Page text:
In 2018, the Trump administration chose to implement a hardline anti-science policy of classwide scheduling of fentanyl analogues rather than pursue evidence and health-based approaches to fentanyl-related overdose deaths. This policy placed on Schedule I of the federal Controlled Substances Act an entire class of substances that has chemical properties similar to fentanyl. This move expands the application of existing severe mandatory minimum sentencing laws enacted by Congress in the 1980s to a newly scheduled class of fentanyl-related compounds. For example, just a trace amount of a fentanyl analogue in a mixture with a combined weight of 10 grams—10 paper clips—can translate into a five-year mandatory minimum, with no evidence needed that the seller even knew it contained fentanyl. In addition, current laws impose a statutory maximum sentence of 20 years for just a trace amount of a fentanyl analogue in a mixture with a combined weight of less than 10 grams.

Between 2015 and 2019, prosecutions for federal fentanyl offenses increased by nearly 4,000%, and fentanyl-analogue prosecutions increased a stunning 5,000%.7 There are significant racial disparities in these prosecutions, with people of color comprising almost 75% of those sentenced in fentanyl cases in 2019.8 This holds true for fentanyl analogues, for which 68% of those sentenced were people of color. In addition, more than half of all federal fentanyl-analogue prosecutions in 2019 involved a street-level seller or other minor role; only 10.3% of these cases involved the most serious functions. Congress and the Biden administration should be wary of expanding the reach of these penalties by adopting a policy explicitly designed to expedite drug prosecutions and increase penalties.

Class-wide scheduling excises public health and science from drug control and will lead to over-criminalization. Under the class-wide control, any offense involving a fentanyl-related substance is subject to federal criminal prosecution, even if the substance in question has no potential for abuse. In February of 2018, the DEA used its emergency scheduling authority to preemptively place an unknown number of fentanyl-related substances—whether in existence or not12—onto Schedule I. That scheduling action placed any substance with a certain chemical structure on Schedule I. But chemical structure alone cannot predict how a drug will affect the human brain, and not all fentanyl analogues are harmful. “Some analogues, like acetyl fentanyl, are less potent than fentanyl; others, like carfentanil, are many times more potent; and still others, like benzyl fentanyl, are believed to be essentially biologically inactive.” However, the same severe penalties apply, including the harsh mandatory minimums, regardless of the potency and purity of a particular fentanyl-related substance.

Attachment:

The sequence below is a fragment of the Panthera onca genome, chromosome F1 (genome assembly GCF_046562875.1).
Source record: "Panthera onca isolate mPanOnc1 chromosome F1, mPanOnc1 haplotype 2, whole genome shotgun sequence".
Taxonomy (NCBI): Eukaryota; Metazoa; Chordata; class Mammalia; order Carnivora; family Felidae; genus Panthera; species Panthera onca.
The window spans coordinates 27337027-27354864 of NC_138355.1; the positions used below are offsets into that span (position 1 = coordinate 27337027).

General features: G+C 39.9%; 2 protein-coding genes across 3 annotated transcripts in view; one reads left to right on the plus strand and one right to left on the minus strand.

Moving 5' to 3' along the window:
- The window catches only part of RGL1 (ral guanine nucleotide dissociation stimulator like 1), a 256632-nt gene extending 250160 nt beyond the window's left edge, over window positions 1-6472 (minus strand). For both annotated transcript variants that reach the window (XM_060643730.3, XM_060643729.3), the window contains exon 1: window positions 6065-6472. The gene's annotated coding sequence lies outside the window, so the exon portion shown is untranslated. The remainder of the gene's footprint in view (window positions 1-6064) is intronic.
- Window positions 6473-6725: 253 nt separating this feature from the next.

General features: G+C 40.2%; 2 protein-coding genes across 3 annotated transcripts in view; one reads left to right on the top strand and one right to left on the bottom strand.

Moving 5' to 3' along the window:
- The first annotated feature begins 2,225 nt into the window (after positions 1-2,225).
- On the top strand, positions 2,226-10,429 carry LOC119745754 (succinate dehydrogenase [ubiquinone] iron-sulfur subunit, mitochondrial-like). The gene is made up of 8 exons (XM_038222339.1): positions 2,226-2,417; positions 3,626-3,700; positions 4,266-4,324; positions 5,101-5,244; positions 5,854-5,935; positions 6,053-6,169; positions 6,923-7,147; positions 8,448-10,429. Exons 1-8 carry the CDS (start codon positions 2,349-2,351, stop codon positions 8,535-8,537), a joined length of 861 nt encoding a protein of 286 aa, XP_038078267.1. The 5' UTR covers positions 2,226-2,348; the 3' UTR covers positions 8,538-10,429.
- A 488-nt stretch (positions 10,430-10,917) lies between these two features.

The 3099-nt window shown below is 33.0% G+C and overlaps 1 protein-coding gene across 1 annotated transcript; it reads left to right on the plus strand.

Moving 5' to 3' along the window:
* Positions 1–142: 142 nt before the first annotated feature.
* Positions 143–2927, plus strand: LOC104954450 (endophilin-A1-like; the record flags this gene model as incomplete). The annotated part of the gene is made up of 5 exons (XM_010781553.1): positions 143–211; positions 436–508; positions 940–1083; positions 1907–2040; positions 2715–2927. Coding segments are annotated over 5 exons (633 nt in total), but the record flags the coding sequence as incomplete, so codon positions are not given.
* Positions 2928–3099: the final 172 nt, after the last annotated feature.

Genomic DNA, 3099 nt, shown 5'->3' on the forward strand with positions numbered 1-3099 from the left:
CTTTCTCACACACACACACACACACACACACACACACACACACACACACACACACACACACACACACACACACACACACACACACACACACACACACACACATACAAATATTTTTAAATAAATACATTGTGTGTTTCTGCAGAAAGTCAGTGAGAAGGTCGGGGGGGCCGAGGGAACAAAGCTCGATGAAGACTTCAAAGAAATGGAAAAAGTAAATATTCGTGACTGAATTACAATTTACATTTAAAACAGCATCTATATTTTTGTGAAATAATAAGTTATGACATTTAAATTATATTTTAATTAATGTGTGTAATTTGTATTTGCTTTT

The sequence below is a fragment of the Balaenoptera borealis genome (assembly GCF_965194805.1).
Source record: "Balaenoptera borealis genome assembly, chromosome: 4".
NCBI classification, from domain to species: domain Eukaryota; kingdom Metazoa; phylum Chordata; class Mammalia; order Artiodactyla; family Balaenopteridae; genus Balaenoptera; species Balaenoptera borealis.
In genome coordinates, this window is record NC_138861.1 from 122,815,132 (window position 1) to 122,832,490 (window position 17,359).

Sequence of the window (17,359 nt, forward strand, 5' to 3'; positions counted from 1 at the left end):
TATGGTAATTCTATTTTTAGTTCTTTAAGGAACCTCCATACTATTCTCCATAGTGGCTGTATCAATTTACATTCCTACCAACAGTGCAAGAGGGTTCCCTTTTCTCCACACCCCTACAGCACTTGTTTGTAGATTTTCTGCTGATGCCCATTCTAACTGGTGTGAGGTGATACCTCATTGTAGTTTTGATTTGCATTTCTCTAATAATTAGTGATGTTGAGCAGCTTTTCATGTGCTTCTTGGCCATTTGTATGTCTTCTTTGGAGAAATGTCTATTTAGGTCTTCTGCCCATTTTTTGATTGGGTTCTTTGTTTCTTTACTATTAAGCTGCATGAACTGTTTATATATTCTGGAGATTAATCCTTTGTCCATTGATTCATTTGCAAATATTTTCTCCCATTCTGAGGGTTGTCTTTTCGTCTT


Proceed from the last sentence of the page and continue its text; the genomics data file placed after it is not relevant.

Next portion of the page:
Customarily, the Attorney General consults with the Department of Health and Human Services (HHS) and the Food and Drug Administration (FDA), to confirm a substance’s potential for abuse—and lack of therapeutic potential—before it is permanently placed in Schedule I. But, in the case of the 2018 temporary scheduling order on fentanyl-related substances, rather than allow for the completion of scientifically and medically-based proceedings, the DEA and the Trump administration persuaded Congress to create an exception to the ordinary rule by enacting a bill to extend the temporary scheduling of fentanyl-related substances until May 6, 2021. And now, proponents of the class-wide approach are once again asking Congress to grant DEA the authority to schedule all fentanyl-related substances permanently. We oppose any initiatives that would continue to extend class-wide scheduling, whether temporarily or permanently.